By Sean McAdam
CSNNE.com Red Sox InsiderFollow @sean_mcadam
HOUSTON -- David Ortiz stayed close to home in selecting his American League Home Run Derby team, stacking the squad with a teammate and at least one other player from an A.L. rival
Ortiz got commitments from teammate Adrian Gonzalez and Toronto Blue Jays slugger Jose Bautista and was waiting to hear from New York Yankees first baseman Mark Teixeira.
Teixeira wasn't selected for the All-Star game, though that wouldn't preclude him from taking part.
Under a new format devised by Major League Baseball, Ortiz was named captain of the A.L. squad by virtue of having won the derby at the 2010 game in Anaheim. The N.L. team is headed by Milwaukee's Prince Fielder, who won the derby in 2009.
Bautista led all of baseball in 2010 with 54 homers and went into Sunday with 26 homers this year, the most in either league.
Teixeira was second with 25 homers. Gonzalez had 16 while Ortiz himself had 17.
"It's going to be fun,'' said Gonzalez, who took part in 2009, but hit just two homers. "Hopefully, I can do better the second-time around. But I'm going to enjoy it just like I did the first time and try my best.''
Some players have declined to take part in the past, claiming that the event can negatively impact their swings for weeks after the break.
"There's always times in BP that I try to hit home runs anyway,'' shrugged Gonzalez. ''Hitting home runs in BP is just part of being a ballplayer. I can see why people say it affects their swing but I don't see it affecting my swing.''
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CHICAGO -- It could happen Thursday night, or perhaps sometime this weekend in New York, where he always hits well.
But sometime soon, David Ortiz is going to tie, then surpass, Carl Yastrzesmski as the second-greatest home run hitter in Red Sox history.
Ortiz hit his sixth of the season Wednesday night, giving him 451 for his Red Sox career, one behind Yastrzemski. Ted Williams is, of course, the Red Sox' all-time leader with 521, safely out of reach.
"Know what happens when that's happening?'' asked Ortiz, when told of the approaching milestone. "I'm getting old, man. Like I always say, whenever they mention your name right next to the legends, it's something that, humbly I can tell you, is an honor.''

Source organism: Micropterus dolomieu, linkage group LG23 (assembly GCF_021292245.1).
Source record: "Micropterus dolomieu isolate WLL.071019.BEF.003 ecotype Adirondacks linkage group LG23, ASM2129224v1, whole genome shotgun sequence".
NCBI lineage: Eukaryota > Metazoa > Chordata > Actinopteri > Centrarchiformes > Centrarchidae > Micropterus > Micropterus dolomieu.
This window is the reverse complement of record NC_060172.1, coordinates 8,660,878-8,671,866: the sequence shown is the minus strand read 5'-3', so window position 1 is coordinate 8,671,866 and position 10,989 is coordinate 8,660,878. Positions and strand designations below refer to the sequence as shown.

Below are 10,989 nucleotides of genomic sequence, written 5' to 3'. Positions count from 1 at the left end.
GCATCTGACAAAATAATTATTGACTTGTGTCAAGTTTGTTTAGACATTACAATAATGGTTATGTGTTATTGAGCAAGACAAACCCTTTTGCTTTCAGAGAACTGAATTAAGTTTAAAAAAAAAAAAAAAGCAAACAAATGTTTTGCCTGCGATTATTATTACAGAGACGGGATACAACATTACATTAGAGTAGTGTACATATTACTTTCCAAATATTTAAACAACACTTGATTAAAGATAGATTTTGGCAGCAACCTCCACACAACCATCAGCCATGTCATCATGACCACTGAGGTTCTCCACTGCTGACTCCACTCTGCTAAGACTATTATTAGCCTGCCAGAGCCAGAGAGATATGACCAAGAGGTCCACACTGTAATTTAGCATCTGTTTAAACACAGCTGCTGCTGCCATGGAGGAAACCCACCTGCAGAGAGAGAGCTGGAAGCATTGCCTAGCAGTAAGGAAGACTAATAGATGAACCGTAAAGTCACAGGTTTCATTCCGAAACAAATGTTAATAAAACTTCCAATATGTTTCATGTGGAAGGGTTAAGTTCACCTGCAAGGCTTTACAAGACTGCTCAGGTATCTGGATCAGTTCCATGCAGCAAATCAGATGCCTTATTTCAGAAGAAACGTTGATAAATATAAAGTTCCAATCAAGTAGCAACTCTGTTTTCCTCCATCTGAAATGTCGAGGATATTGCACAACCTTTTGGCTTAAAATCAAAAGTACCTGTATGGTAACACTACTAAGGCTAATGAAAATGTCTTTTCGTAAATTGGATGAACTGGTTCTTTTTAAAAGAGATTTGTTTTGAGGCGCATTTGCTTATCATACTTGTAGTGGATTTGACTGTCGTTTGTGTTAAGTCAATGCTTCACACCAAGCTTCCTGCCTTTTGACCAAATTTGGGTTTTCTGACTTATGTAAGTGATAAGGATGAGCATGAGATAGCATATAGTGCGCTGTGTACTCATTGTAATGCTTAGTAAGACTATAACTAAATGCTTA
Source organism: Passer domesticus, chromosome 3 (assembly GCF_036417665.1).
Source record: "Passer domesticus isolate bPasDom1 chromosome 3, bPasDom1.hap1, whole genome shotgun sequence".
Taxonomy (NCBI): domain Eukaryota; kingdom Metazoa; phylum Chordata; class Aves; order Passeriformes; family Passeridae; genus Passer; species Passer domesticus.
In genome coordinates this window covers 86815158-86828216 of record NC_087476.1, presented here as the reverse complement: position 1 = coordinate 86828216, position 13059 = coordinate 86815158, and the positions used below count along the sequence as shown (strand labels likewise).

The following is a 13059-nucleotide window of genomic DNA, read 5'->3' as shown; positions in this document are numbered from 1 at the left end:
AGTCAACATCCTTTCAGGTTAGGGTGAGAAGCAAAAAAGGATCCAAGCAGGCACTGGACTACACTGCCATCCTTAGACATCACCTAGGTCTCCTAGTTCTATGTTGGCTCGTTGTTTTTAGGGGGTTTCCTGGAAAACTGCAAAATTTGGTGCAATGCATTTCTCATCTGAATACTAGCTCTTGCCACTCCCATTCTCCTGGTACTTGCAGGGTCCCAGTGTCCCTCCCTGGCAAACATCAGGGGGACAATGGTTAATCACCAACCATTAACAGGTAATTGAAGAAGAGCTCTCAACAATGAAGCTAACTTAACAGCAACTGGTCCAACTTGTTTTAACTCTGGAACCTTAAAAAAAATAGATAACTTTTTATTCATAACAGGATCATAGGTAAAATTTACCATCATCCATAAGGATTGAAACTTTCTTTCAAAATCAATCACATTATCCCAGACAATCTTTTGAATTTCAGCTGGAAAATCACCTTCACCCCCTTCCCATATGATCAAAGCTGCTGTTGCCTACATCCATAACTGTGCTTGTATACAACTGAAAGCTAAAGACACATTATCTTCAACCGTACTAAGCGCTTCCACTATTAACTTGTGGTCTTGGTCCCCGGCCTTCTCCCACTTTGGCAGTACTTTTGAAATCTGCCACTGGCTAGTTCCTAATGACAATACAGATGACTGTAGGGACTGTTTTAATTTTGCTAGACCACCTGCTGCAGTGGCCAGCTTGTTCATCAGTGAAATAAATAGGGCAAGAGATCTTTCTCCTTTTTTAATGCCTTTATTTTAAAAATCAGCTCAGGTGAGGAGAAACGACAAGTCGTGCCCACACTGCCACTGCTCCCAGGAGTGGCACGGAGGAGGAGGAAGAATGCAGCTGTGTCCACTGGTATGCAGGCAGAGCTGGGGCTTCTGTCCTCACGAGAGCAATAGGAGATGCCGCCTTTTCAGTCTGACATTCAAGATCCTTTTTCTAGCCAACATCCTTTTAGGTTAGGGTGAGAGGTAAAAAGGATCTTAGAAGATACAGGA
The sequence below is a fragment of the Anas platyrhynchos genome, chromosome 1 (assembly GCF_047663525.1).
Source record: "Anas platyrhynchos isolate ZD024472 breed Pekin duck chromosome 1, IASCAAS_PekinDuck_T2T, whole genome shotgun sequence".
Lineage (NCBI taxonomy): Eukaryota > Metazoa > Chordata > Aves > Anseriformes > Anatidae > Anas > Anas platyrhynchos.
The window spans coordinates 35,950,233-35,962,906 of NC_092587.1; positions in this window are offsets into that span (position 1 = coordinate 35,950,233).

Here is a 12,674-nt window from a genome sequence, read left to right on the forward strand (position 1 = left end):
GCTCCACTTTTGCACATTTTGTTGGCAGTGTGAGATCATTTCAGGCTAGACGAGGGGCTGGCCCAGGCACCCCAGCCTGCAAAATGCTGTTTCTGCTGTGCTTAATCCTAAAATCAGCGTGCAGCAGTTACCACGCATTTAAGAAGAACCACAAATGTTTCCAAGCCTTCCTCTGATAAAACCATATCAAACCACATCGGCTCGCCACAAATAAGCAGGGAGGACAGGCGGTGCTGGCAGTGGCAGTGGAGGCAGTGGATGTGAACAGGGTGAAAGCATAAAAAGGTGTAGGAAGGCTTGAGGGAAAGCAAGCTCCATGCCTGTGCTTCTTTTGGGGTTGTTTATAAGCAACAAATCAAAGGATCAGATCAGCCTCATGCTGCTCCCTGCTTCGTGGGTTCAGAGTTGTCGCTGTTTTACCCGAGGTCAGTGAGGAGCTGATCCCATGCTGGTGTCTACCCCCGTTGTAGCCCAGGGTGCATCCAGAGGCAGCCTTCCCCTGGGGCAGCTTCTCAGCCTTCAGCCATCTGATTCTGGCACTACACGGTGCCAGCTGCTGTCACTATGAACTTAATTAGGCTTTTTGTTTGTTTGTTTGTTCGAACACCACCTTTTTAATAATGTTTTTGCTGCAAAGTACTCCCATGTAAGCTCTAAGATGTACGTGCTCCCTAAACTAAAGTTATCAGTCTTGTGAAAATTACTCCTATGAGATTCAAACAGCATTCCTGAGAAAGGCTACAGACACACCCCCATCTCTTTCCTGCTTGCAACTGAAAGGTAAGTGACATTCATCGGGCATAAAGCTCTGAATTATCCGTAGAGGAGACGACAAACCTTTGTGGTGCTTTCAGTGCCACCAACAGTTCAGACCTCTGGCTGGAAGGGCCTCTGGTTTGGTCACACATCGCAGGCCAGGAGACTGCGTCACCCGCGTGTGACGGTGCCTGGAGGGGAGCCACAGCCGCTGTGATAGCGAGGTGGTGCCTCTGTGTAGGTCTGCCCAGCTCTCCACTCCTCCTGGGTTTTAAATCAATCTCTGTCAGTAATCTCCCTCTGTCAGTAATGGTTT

What makes Ortiz's spot on the list all the more amazing is that he has reached these heights after being discarded by the Minnesota Twins some 14 years ago.
He arrived as a backup first baseman, initially stuck behind Jeremy Giambi on the Red Sox depth chart. He'll retire, later this year, as one of the handful of best hitters the franchise has ever known.
On nights like Wednesday, the context seemed to have Ortiz himself in awe.
"I was just a guy who was trying to have a good career,'' said Ortiz, “and put (my) family in a better situation. Now, all of a sudden, these things are happening. It's a blessing.''
It's a stretch to suggest that these things are happening "all of a sudden.'' To the contrary, they're the result of a remarkable stretch of 14 seasons in Boston.
Only now are the numbers coming into focus. And what numbers they are.
Beyond Ortiz's ascension on the all-time lists for the both Major League Baseball and the Red Sox in particular are the improbable feats of a 40-year-old who is performing this season at a level that would be impressive for a hitter a decade younger.
* When Ortiz homered off Yankees reliever Dellin Betances last Friday, he did so on a first-pitch curveball. Tom Verducci of Sports Illustrated noted that Betances had thrown 355 first-pitch curveballs in his career; Ortiz was the first to hit a homer on one of those pitches.
In fact, only six of the first 355 had even been put in play.
Ortiz hit his well into the Monster Seats to snap a 2-2 tie and send the Red Sox to a 4-2 victory.
* On Wednesday night, Ortiz became the first lefthanded hitter to ever homer off White Sox lefty starter Carlos Rodon.
Since last July 2, Ortiz is third among all lefthanded hitters in hitting homers off lefthanded pitchers. That's quite an accomplishment for someone who was being benched as recently as last June against some lefty starters.
And what did Rodon learn about that particular showdown?
"Don't throw a fastball down the middle to Big Papi,'' said Rodon.
Sounds like a good strategy.
It's fairly amazing that a 40-year-old, in his final season, is enjoying all these firsts. But Ortiz has lasted this long, and played at such a high level, precisely because he works to get better all the time.
Manager John Farrell noted that Ortiz hadn't faced Rodon before Wednesday night and didn't look particularly good in his first two at-bats, grounding into a double play and hitting a flyout.
But Ortiz is forever making mental notes, getting ready to make adjustments and process what he's seen.
"His retention is great,'' marveled Farrell. "He understands what he's seeing after just one at-bat.''
There's still more than five months to go in the regular season and a lot can happen in that span. But after a month in 2016, it seems likely that we are in the midst of one of the greatest final seasons a player has ever enjoyed.